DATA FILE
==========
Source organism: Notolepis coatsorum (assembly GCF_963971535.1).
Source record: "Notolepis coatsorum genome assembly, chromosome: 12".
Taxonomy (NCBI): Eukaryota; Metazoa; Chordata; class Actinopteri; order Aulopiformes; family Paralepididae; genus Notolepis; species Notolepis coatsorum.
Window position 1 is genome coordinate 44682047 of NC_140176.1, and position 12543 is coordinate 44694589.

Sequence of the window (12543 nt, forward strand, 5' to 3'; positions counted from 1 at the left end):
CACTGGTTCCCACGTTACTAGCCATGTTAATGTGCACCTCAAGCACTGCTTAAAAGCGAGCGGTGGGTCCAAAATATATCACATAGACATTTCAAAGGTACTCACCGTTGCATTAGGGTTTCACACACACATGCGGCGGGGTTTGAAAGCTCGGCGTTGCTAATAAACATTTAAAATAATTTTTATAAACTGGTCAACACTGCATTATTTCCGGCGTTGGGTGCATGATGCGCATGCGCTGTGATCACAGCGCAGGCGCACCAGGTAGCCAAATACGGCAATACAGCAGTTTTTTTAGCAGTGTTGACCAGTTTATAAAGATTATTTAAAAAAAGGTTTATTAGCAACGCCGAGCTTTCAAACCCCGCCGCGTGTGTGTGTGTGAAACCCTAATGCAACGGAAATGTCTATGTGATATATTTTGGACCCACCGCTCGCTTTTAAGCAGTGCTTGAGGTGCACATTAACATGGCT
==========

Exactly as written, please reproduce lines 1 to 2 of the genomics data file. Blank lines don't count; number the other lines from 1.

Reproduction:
Source organism: Notolepis coatsorum (assembly GCF_963971535.1).
Source record: "Notolepis coatsorum genome assembly, chromosome: 12".